PFAS Contamination Found in Drinking Water of 44 Million Americans: Report
An analysis of recently released government data indicates the drinking water of at least 44 million Americans is contaminated with per- and polyfluoroalkyl substances (PFAS), more commonly known as “forever chemicals,” since they are known to build up in the environment and human body, leading to a number of serious health risks.
The Environmental Working Group (EWG) announced the results of its analysis after combing through new data released last month on tests conducted on water systems nationwide.
The prominent environmental advocacy organization determined that at least 854 water systems nationwide suffer from PFAS contamination.
PFAS include a group of over 9,000 man-made substances that have been widely used for decades, to resist grease, oil and water. They are known to persist in the environment and build up in the human body, and there is growing evidence linking exposure to a myriad of adverse health effects, including liver damage, thyroid disease, decreased fertility, high cholesterol, obesity, hormone suppression, and cancer.
While most of the attention on the chemicals has focused on the use in aqueous film-forming foam (AFFF), which is used to fight fuel-based fires and has resulted in widespread water contamination around military bases, airports and firefighter training locations, PFAS are also found in a number of consumer products, including food containers, bottles and wrappers.
3M Company, DuPont, Chemguard, Inc., Tyco Fire Products and other manufacturers of chemicals and fire safety products have faced a thousands of PFAS water contamination lawsuits brought by local water providers in recent years, seeking billions in damages.
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The new data was released by the U.S. Environmental Protection Agency, as part of the Fifth Unregulated Contaminant Monitoring Rule (UCMR5). The rule requires water systems nationwide to test for nearly 30 different PFAS chemicals. However, EWG points out that fewer than one-third of all water systems have so far complied.
This is the second round of water testing data released this year, and according to EWG’s analysis, the two rounds of testing have revealed that 854 water systems nationwide suffer PFAS contamination, serving more than 44 million people. Additional testing is expected to be conducted over the next two years.
Because of the lack of systems tested, EWG warns that the contamination is likely much more widespread than the EPA numbers indicate.
“New research published each week highlights the detrimental effects of PFASD on human health and the environment, and underscores the need for immediate action to combat contamination,” EWG senior scientist Dr. Tasha Stoiber said in the press release. “Unchecked use and releases of PFAS have had devastating consequences on a global scale, affecting people, drinking water, food, fish and wildlife. Almost everywhere we look, we find more PFAS contamination.”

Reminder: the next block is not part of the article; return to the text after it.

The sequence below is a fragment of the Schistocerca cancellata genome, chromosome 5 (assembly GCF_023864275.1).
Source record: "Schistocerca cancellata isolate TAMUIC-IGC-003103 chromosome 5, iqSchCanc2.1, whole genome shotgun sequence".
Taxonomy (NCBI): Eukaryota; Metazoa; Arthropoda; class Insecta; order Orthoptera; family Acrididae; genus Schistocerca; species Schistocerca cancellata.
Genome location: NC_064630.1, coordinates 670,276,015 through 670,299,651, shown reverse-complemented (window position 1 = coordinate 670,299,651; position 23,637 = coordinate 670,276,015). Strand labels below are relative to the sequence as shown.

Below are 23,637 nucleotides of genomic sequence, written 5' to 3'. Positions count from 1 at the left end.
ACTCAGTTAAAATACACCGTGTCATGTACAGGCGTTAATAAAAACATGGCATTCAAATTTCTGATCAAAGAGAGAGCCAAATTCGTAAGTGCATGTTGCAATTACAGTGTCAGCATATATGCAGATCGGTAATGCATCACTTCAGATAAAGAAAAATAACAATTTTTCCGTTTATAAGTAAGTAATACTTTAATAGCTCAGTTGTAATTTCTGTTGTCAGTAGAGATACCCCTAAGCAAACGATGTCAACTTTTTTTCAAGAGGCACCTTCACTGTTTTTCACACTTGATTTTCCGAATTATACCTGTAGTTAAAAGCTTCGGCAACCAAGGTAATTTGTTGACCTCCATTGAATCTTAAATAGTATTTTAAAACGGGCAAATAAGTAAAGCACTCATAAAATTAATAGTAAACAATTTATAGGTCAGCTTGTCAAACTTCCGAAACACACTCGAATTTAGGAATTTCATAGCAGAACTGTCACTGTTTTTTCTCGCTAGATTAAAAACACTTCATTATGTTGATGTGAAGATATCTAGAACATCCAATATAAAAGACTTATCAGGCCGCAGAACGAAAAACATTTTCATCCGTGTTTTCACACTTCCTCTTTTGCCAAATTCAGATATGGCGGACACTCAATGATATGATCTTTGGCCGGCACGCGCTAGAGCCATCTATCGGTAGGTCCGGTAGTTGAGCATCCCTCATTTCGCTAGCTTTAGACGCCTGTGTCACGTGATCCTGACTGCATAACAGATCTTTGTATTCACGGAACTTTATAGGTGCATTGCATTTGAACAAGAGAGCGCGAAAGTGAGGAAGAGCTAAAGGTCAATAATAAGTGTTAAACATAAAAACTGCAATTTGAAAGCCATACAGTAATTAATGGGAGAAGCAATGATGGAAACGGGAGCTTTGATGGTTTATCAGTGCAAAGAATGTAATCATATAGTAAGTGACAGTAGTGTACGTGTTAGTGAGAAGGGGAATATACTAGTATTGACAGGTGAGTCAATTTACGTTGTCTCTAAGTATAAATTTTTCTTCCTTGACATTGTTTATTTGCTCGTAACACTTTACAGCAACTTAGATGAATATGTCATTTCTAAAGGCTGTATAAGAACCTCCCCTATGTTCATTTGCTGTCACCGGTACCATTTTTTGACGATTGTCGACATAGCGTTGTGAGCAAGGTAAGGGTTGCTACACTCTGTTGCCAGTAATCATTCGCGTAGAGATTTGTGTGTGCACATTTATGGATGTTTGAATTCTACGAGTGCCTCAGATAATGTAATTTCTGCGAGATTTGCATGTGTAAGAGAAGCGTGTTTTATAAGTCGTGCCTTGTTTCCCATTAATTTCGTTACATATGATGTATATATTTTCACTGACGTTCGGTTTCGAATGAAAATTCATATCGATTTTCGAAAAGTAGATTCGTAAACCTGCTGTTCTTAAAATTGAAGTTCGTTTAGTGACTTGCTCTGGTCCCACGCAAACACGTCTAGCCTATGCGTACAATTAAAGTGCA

Environmentalists Want More Stringent PFAS Restrictions
Last month, several environmental groups held a webinar calling for states to put in place tougher restrictions and enforcement measures to combat PFAS water contamination.
The panel called for states to pursue legislative options, increased funding, and increased oversight, saying that the surest way to prevent PFAS from contaminating drinking water is to prevent the toxic chemicals from being discharged into water sources in the first place.
The group noted that some states have made “significant progress” on putting PFAS restrictions in place. In 2021, Maine put in place a ban on the use of all PFAS chemicals in products used in that state, designed to go into effect by 2030. Other states have passed laws restricting its use in certain products, such as firefighting foam and food packaging. However, greater efforts are required throughout the United States to protect individuals in communities nationwide.
Individual Injury PFAS Lawsuits
Manufacturers of the chemicals now face thousands of PFAS cancer lawsuits being pursued by individuals throughout the U.S., which may just be the tip of a litigation iceberg, as more information is learned about the long-term health risks associated with exposure to the toxic chemicals.
Last year, the U.S. Department of Defense conducted an assessment of PFAS contamination on U.S. military bases, indicating 24 installations, with a total population of 175,000, exposed residents to PFAS in drinking water. However, some environmental groups have contested that number, saying at least 116 military instillations are contaminated, exposing more than 640,000 residents to toxic AFFF and PFAS.
Although the manufacturers have reached proposed settlement over damages sustained by local water suppliers, who have been left with the costs associated with cleaning up the toxic chemicals, there have been no settlements in PFAS injury lawsuits brought by individuals exposed to the chemicals through drinking water, or firefighters directly exposed through AFFF foam.
Earlier this year, Judge Gergel directed the lawyers involved in the litigation to select a group of 28 representative personal injury claims for an AFFF injury bellwether pool, involving plaintiffs who say they were exposed to chemicals that contaminated drinking water.
However, the first cases are unlikely to go before a jury for several years. In addition, the outcome of these claims will not have any binding impact on the other individual lawsuits, although they will be closely watched and may impact how much manufacturers may pay to settle lawsuits brought by other plaintiffs.
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